Report Shows Flying Can be Deadly for Some Pets

For 35 pet travelers, 2011 was the year they met their maker.

More than half of the deceased, 19 pets, flew Delta airlines. All of the deaths happened in the cargo holds of the planes, government documents show.

The pets ranged from dogs and cats to a chinchilla.  The chinchilla boarded a Delta flight at New York’s JFK Airport last June for the second leg of its journey to Moscow, Russia. It appeared fine to the Delta crew at JFK, according to a Live Animal Incident Report.  Still, the chinchilla arrived in Moscow deceased. The airline was forced to ship the pet, without its owner, back to New York, because Russian authorities refused to allow the dead animal into the country.

Other airlines also noted pet deaths last year; five animals died on American Airlines, three on Continental and two perished on United. The pet injury and death figures are drawn from the January-December 2011 Airline Reports to USDOT of Incidents Involving the Loss, Injury or Death of Animals During Air Transportation. 

Some of the Animal Incident Reports indicate the pets injured themselves during flights, desperate to break free of their crates.  Rides in cargo holds can be grueling, with extreme temperature swings.

The lost and deceased pet tallies are included in the U.S. DOT’s Air Travel Consumer Report.  The 2011 figures are lower than in 2010, when 39 animals died.  Delta again recorded the most pet deaths, with 16; Continental had six.  Far fewer pets perished in 2009 – about 23 total.  Nine animals died on American Airlines that year. There are no official figures for how many pets travel in cargo per year.

Delta’s record for pet deaths this January was no better than its record in January of 2011 – it again recorded one pet death for the month.  American Airlines also recorded one death for January.  Monthly 2012 reports can be found here.

The most recent death involved T Bone, a 1-year-old Yorkshire Terrier traveling from Frankfurt, Germany to Nashville via Atlanta on January 13, 2012.  In the Incident Report, Delta notes that there were no indications of a problem with the cargo hold being too hot or too cold.  Yet the necropsy indicated the tiny Terrier died from hypoxia, “perhaps associated with seizures, hypoglycemia, or hyperthermia.”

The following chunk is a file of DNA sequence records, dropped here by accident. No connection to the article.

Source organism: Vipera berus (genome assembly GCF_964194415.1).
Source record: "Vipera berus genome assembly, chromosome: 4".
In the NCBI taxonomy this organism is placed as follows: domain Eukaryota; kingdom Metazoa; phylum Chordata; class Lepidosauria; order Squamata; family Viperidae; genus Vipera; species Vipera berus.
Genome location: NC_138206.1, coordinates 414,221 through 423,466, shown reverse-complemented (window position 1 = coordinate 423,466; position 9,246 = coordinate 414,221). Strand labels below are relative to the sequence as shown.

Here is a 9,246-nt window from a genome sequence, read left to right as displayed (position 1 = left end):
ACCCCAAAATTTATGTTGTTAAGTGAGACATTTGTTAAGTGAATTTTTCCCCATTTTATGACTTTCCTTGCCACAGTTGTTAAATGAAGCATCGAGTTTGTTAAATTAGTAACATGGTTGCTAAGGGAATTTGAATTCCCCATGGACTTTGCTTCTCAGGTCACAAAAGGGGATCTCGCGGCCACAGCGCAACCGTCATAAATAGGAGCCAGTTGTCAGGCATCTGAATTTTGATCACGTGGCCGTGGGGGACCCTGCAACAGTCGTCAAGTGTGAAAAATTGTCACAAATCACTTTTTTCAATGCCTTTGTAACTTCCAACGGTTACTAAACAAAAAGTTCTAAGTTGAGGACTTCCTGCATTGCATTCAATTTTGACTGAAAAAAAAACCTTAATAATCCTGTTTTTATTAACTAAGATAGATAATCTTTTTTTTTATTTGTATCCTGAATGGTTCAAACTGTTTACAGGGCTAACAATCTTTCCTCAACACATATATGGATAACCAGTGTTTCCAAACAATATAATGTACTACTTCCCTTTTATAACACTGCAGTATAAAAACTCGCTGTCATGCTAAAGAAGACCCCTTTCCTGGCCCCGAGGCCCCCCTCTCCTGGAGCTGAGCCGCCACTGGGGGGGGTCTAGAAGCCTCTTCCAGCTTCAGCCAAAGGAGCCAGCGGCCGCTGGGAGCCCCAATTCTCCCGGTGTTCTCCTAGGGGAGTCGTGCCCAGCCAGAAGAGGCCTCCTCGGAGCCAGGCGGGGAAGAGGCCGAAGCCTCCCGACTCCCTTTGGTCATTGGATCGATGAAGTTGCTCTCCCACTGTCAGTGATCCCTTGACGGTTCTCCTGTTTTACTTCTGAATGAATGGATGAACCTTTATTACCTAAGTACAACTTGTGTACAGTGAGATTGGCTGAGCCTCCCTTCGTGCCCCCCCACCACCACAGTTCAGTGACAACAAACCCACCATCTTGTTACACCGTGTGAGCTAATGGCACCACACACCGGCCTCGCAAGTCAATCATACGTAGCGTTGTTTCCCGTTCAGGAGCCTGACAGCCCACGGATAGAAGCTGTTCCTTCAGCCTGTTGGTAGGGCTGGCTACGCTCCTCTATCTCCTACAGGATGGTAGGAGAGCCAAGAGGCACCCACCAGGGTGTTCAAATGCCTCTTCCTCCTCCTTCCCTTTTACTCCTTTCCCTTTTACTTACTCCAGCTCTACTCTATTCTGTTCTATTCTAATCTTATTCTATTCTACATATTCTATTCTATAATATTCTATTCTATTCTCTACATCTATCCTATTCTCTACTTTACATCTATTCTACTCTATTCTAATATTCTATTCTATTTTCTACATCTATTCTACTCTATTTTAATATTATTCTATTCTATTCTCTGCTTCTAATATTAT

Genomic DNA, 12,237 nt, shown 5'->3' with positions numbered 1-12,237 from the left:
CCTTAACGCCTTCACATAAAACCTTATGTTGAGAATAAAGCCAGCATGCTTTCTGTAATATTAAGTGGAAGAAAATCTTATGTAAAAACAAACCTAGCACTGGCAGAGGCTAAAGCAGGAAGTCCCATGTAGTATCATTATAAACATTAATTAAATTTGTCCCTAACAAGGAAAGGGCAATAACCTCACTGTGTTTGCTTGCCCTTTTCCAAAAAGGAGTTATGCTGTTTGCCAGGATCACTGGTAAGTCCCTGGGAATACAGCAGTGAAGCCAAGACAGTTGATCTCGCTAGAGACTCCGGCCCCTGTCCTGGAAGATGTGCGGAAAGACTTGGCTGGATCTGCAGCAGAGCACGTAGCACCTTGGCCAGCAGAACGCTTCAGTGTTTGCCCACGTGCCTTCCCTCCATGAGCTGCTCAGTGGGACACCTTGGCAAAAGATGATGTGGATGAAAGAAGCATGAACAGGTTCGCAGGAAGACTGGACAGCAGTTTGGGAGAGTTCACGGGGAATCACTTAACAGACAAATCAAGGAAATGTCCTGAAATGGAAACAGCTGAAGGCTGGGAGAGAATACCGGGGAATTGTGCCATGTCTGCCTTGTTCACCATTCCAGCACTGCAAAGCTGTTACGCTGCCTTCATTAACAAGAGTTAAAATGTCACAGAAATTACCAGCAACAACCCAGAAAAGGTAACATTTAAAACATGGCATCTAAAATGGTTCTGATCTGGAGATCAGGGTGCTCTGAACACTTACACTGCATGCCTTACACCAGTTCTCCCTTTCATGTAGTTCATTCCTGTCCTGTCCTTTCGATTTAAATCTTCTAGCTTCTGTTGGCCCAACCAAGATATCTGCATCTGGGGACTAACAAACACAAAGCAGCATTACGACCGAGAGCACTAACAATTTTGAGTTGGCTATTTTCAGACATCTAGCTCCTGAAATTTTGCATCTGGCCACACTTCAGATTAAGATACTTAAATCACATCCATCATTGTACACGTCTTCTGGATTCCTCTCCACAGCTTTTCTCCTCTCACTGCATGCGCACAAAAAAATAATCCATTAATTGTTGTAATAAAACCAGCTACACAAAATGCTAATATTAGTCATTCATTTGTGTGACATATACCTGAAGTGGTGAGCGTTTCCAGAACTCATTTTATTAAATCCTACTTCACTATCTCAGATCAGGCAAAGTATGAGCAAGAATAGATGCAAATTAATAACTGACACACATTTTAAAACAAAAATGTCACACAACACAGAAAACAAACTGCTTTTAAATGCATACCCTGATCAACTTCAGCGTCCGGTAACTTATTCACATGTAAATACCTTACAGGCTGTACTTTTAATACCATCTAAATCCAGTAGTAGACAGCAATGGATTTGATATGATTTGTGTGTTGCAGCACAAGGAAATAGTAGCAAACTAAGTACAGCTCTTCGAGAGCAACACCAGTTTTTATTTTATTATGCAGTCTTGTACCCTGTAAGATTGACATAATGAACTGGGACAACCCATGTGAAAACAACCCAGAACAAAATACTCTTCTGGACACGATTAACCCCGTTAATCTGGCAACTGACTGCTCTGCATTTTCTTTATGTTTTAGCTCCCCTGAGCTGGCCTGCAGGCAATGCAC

Other Delta victims include  Phoebe, an 11-year-old short hair cat, who was traveling with her companion kitty Newman, from Pittsburgh to Phoenix through Atlanta.  The flight was just ten minutes behind schedule, and the airline reported temperatures in the 60s.  But when the flight landed in Atlanta, the ramp crew noticed Phoebe was unresponsive, lying in the back of her crate.  She had passed away.  Newman had to do the final leg of the journey without his buddy.  A necropsy revealed that Phoebe died of chronic heart failure.

Some of the incidents over the years involved older pets, or dogs that are susceptible to breathing problems, like Bull Dogs.  But others involved younger, less at-risk animals.  Like Katie, a 6-year-old yellow Labrador Retriever whose last trip was from Pensacola to Atlanta last July. Her final destination was supposed to be Baltimore. Katie’s plane was delayed several hours on the ground in Atlanta. By the time the plane returned to the gate, ground handlers opened the cargo bin door and found Katie non-responsive inside her kennel.  Katie’s necropsy report is still pending according to the report, even though her death happened almost 8 months ago.

After Katie’s death, Delta took action. The airline stated in the report that it will try to ensure the crew is notified if there’s a pet in the cargo section of the plane when flights are delayed.  “As a result of the animal’s death, our Load Center will pull another Load Manifest in order to determine if an animal exists on a delayed aircraft,” stated the Delta report.

The Airline Incident Reports are required since passage of a federal law, the Wendell H. Ford Aviation Investment and Reform Act.

Calls and emails to Delta Airlines for comment were not returned.

Airlines can make substantial ancillary revenue in part from pet transportation fees.   According to recent figures, Delta earned the most revenue of any reporting airline from ancillary sources like pet transport fees, in the third quarter of 2011. 

For more on this, go to Transportation Nation.